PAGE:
• Heather Anne

When Doing Nothing is Doing Something: Glorifying Rest

Updated: Apr 8

This is my dog Scout. He knows the value of a good blankie and doing nothing. Read on to see how you can do nothing and do something at the same time! Be like Scout!


We glorify the culture of Being Busy. I’m guilty of it, too. I’m always busy. I always have too many projects and commitments. I talk too much about how I’m busy. People praise you for being busy. Being busy is equated with success and productivity!


I'm writing this during the COVID -19 coronavirus pandemic. California is on lockdown as are many states in the U.S. Several other countries have ordered people to stay home. We are all staying home and people are LOSING THEIR MINDS! We are so used to being on the go all the time, it induces anxiety and panic to be forced to stop.


Believe me, I am not a fan of pandemics nor being forced to stay home. That's not at all what this article is about. I'm not going to put a positive spin on loss of life, loss of jobs and the destruction of economies. That's not reality and it's not kind to those who are suffering.


I do think though, for a lot of us, the pandemic is highlighting how we have lost the art of just hanging around. It's highlighting for me, how much time I spend on the go, messaging too many people at once and my lack of stillness. We are forced to stay in and figure out what to do with that. Pandemics are terrible, but if I have to live through one, I'm going to try to learn some things from it.


When being still makes you want to go crazy, you probably need to practice more of being still.


Even without a pandemic, this idea of practicing stillness and the art of hanging out is crucial to our balance and well being. During a pandemic it becomes even more important.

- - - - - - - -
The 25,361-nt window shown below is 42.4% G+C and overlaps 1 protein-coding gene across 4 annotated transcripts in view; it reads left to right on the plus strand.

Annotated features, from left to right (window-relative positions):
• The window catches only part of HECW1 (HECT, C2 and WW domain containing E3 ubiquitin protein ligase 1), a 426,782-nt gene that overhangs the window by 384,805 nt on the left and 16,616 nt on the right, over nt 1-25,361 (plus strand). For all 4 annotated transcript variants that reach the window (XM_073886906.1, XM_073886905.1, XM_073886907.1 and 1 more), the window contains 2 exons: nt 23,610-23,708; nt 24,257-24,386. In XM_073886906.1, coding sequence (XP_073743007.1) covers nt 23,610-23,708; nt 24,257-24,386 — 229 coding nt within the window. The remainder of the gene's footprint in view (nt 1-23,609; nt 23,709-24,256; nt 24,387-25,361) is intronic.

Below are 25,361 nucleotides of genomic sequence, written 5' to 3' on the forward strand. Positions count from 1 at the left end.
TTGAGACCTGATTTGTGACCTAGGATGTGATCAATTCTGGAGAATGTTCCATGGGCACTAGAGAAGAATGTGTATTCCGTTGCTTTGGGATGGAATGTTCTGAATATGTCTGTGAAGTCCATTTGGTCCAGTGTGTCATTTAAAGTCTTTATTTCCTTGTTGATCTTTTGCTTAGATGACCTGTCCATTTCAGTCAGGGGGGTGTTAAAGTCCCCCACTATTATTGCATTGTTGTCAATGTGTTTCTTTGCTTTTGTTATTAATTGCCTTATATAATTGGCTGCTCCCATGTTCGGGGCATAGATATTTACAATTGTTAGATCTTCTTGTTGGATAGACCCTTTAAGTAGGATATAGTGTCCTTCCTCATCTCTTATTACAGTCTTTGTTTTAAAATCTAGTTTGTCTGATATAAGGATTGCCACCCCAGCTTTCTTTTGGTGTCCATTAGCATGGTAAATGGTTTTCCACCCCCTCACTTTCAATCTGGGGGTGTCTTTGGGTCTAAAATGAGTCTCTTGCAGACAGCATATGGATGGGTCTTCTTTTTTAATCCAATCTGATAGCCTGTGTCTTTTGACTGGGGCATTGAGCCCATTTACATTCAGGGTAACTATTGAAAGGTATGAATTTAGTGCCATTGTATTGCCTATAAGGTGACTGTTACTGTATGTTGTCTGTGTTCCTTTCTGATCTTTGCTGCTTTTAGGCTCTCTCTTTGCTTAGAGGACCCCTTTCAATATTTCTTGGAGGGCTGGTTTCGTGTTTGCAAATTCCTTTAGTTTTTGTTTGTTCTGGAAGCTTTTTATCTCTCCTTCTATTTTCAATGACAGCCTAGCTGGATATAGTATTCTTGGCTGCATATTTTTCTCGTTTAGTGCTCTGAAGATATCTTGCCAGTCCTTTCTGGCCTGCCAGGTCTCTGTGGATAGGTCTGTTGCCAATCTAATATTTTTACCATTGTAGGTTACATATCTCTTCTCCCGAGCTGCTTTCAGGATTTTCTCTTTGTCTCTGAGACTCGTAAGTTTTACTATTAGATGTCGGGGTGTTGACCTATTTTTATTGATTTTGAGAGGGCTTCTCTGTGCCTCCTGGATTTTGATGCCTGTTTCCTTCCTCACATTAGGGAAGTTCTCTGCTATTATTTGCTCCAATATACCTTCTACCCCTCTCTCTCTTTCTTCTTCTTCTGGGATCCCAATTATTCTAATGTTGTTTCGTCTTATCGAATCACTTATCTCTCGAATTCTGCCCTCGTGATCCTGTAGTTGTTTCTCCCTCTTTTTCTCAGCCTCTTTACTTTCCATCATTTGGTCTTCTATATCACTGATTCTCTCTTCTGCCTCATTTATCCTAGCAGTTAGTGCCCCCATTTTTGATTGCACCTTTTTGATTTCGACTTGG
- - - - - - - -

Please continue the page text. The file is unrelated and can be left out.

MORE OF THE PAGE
There is evidence that being too busy makes you less productive. There are studies, like this one from Stanford University, that suggest people who multitask are actually harming their ability to concentrate and producing less, not more.


Here’s me, raising my hand, and then hanging my head in shame, but not at the same time because I want to concentrate! I am terrible about doing that!


The worst part about being terrible with multitasking and being known as someone who is always busy is that people start to expect it. They expect that you’re going to answer messages right away and think something is wrong if you don’t. You start getting more piled on to you because people figure you can do it. If you’re like me, it’s a challenge to stop that hamster wheel and say no. You feel guilty when you're not busy, or worried that you're forgetting something. You get a rush from the praise you get for your busy-ness.


While we get busier and busier, working longer and longer days, some forward thinking companies have found that spending LESS time, but doing really concentrated work has increased productivity and their workers are happier! If I start linking articles and stories I will be linking it all day long, so this teacher is giving you an assignment! Search online for “four day work week” and read about the incredible benefits companies have seen. It’s not always cramming 40 hours into four days, either. Companies have cut their employees hours to 32 without cutting their pay and their profits have gone up!


Now there is a catch to all of this glorifying and valuing rest! When it’s time to work… DO THE WORK! When employers cut down to a 32 hour work week and give employees an extra day off, they expect that during that 32 hours, they will do focused work.